Vancouver Island’s food supply chain remains strong and healthy

WatchAs people empty store shelves all across the Island during the COVID-19 pandemic, the food supply chain remains strong. As Jasmine Bala tells us, experts say there's nothing to be worried about.

Hundreds of shelves piled high with food. That’s what ColdStar Solutions’ warehouse looks like during the COVID-19 pandemic.

It’s a clear sign the Island’s food supply is strong and not going anywhere.

“There’s lots of supply, trucks are coming in every day and we’re having to ramp up our staff levels and things like that to catch up,” said Kelly Hawes, the CEO of the transport company that specializes in hauling food product. “But there’s plenty of food for Vancouver Island.”

As shoppers all across Canada empty stores, many are concerned about how our food chain is going to hold up while people are being told to self-isolate, self-quarantine and practice social distancing.

But experts say there’s nothing to worry about.

“There’s no concern that we’re going to run out of food,” said Mike von Massow, a food economist and professor at the University of Guelph.

“Our food system is robust and resilient and any shortages we’re seeing in the grocery store now are temporary because of unanticipated blips in demand.”

Hawes said the reason we’re seeing these temporary shortages is because of the way the supply chain operates.

“We bring the product over as it’s being produced, so that’s why we only have three days [of supply in storage] technically,” Hawes explained. “However, if there was a need to have more, we can do that. It just means, the products we’re going to bring over, we’ll bring more at a time.”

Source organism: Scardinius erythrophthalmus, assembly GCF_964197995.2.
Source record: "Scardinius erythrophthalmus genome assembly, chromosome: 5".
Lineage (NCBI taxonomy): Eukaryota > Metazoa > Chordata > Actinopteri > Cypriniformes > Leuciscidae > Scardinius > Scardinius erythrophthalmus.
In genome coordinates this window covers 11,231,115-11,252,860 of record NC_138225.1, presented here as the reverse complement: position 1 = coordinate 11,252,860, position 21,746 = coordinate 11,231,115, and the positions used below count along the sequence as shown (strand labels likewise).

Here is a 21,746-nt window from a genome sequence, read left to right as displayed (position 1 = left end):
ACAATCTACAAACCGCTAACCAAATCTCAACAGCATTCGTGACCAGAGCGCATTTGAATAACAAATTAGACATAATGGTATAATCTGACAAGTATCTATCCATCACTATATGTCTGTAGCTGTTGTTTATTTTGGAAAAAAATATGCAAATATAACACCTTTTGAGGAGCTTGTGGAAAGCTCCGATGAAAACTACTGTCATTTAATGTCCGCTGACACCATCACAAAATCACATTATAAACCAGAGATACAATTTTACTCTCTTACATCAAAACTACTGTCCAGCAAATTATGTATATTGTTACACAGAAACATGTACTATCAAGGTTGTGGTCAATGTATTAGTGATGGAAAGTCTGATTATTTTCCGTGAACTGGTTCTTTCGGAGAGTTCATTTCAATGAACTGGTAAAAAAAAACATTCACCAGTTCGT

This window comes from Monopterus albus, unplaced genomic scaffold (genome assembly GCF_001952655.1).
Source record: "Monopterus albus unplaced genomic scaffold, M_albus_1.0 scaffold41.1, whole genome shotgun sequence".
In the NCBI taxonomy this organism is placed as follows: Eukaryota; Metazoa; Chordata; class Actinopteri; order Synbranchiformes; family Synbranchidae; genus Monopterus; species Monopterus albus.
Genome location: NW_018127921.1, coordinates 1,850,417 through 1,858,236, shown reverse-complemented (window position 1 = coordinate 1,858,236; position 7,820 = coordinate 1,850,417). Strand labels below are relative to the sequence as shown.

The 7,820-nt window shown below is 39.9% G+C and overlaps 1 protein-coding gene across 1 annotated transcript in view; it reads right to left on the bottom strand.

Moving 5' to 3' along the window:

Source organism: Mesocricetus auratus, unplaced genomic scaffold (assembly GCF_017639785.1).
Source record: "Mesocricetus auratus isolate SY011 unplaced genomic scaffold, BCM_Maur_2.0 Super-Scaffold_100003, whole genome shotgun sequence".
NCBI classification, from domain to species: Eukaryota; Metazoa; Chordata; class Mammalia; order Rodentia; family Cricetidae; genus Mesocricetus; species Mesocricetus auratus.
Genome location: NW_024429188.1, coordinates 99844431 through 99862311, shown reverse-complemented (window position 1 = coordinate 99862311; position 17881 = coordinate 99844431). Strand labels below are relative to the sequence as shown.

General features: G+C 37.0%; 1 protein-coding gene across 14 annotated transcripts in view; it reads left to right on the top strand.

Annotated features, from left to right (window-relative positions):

This method of delivery is called ‘Just in Time’ delivery. Distributors only bring in as much inventory as they need, based on experience and forecasts, to satisfy demand while saving on cost and making sure products are fresh.

“What happens is due to a lack of buffer inventory, when there is a higher than expected demand, the system runs out on a temporary basis,” said von Massow.

“We still have lots of raw material, we still have lots of basic ingredients. We just, at the production [stage] — where we’re producing it literally just in time for demand — haven’t anticipated that increase for demand and what happens is we fall behind.”

So what needs to happen to get our stores back to normal? “My advice is stay calm and carry on,” von Massow said.

“People just need to buy their normal groceries as they would,” said Hawes. “The grocery stores will get caught up very quickly here.”

In the meantime, ColdStar Solutions and other food supply companies are playing catch up and Hawes said it’s going to take about a week for supply to get back to normal in stores.

Jasmine BalaJasmine Bala

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